Snuff the fuse: If you have a septic tank, have the tank pumped every five years — “and if you have a garbage disposal, you might want to have it done every three years,” Loden says. In Loden’s area of the South, the cost is “between $300 and $500,” he says. “It’s really relatively inexpensive to have it pumped. A lot of those guys will pump it and inspect it at the same time.” It’s particularly cheap when compared with the cost of digging up your yard to repair your system, which can run thousands of dollars.

Old electrical systems

Why it’s explosive: Homes built after World War II, as well as homes built earlier, “didn’t have the same requirements for power that we do now,” Loden says. Homes built today can’t have more than 12 linear feet of space between electrical outlets. This stipulation was intended to minimize the use of extension cords, which can cause fires. The electrical systems of older homes, particularly those outfitted with lots of appliances and amenities, just can’t handle modern electrical demands. Sockets can actually wear out, and switches, too. Breakers become less reliable as they age. The upshot can be a fire.

Snuff the fuse: "Probably every 20 years,” a home should have a thorough inspection of itselectrical system, Loden says. Homes built prior to 1980 should definitely be looked at, “and another break point in my region — the Deep South — is 1965. There were a lot of improvements in the 1960s,” he says. You could call an electrician, although Loden cautions that “an electrician may see it as a sales call. Like any trade, they’re there to fix things.” Another alternative: Consider calling an experienced home inspector.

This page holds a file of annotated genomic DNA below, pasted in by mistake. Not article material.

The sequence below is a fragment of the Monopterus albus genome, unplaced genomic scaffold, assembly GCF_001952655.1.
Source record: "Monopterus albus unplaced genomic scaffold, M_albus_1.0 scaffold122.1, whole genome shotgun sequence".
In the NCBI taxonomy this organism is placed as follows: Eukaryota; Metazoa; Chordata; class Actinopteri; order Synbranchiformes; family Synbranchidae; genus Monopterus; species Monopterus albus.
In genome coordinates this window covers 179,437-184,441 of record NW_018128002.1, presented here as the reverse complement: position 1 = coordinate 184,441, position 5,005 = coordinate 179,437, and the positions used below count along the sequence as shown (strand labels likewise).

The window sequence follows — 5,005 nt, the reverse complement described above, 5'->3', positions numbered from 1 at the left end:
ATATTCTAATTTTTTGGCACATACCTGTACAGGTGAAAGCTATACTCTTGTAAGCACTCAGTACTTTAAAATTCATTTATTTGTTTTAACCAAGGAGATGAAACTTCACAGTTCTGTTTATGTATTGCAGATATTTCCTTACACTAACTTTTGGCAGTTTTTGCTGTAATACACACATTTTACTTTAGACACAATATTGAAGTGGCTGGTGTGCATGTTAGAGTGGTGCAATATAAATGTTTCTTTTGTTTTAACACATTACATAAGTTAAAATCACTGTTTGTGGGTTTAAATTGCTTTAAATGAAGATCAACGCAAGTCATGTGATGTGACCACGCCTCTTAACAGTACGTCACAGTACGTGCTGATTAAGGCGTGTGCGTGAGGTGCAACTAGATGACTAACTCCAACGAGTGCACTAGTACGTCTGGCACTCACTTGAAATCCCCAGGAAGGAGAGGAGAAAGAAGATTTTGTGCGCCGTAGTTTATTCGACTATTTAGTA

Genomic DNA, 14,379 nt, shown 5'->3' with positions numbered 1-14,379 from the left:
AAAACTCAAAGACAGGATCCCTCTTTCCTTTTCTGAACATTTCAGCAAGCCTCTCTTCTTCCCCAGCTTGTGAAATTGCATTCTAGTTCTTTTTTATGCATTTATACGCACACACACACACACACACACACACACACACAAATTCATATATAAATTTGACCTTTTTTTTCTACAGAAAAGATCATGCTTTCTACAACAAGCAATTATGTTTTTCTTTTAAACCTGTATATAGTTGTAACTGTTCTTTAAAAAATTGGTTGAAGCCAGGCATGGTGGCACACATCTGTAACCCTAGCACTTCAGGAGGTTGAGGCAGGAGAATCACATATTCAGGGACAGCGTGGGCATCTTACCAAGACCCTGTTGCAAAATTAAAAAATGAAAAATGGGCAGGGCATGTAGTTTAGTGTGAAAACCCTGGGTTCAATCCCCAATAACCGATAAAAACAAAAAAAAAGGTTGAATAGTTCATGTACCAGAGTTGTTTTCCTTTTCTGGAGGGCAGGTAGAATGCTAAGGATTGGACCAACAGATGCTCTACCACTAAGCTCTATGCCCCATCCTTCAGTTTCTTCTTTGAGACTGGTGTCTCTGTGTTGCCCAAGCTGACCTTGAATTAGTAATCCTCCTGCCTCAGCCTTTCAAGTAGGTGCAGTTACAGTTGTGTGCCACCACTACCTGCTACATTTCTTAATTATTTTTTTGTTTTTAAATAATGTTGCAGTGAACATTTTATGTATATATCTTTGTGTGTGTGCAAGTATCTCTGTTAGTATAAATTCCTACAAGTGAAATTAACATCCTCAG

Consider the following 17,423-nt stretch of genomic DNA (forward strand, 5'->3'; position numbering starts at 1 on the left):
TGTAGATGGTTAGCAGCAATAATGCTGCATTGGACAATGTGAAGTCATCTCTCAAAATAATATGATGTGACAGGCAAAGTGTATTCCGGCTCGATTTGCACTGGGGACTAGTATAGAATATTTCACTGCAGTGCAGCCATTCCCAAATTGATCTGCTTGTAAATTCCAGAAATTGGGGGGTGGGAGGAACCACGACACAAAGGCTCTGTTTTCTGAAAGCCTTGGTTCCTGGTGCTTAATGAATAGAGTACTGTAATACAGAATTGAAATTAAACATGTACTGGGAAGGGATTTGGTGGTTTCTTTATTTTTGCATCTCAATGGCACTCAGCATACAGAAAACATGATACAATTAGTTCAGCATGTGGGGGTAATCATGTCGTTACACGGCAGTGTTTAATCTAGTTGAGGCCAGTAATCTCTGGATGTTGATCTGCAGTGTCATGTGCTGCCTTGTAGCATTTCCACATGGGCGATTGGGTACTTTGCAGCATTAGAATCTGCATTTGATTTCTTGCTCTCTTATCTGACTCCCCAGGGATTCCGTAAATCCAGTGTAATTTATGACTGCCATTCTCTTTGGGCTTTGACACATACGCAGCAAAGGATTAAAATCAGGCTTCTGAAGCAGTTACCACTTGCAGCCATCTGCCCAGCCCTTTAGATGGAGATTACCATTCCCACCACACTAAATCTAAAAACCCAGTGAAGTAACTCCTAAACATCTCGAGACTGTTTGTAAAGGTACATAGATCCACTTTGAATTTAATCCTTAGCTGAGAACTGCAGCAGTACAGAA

Crawl space 

Why it’s explosive: Few homeowners ever pay attention to their crawl space, that often dank, dirt-floored area beneath many homes. “And why would they?” says Jacques, of ASHI. But you should, because the crawl space is sort of a window into the belly of your home and all its inner workings, he says. It could reveal all sorts of problems before they get bigger:

  • “You might have a leak in the bathroom under the commode or in a supply line that could be weakening the floor,” Jacques says, and you’d never know it until the day a sag appears in the floor and you need major repairs.
  • Termite damage can usually be seen there before it appears elsewhere.
  • Many crawl spaces carry the heating and air-conditioning ductwork that runs throughout a house. But when repairmen clamber about in this cramped space, over time “they might cause some damage to the insulation or to the ductwork. So you could be pumping your nice cold air into the crawl space itself,” Jacques says.

Snuff the fuse: Jacques recommends that a homeowner periodically spend a few minutes with a flashlight looking inside the crawl space as a precautionary measure.

He also recommends occasionally hiring a home inspector to do a more thorough examination of the space. An inspector can look for leaks in plumbing and find faulty or damaged ductwork and worrisome wiring. As well, while often not licensed to inspect fortermites, an inspector usually knows enough to point out suspected trouble and recommend treatment or repair.

North Lake Tahoe March 2014 Real Estate Sales Comparison

by Lakeshore Realty
  • North Lake Tahoe March 2014 Real Estate Sales Comparison

The charts bellow reflect Incline Village real estate sales for the month of March in the past 5 years. These reports we're created individually for Residential Home sales and Condominium Sales.

  • Residential Home Sales Report

Click here for larger image

- Please note that the report above was created using data extracted from the MLXChange System and reflects Residential Home sales.

  • Condominium Sales Report

Click here for larger image

- Please note that the report above was created using data extracted from the MLXChange System and reflects Condominium sales.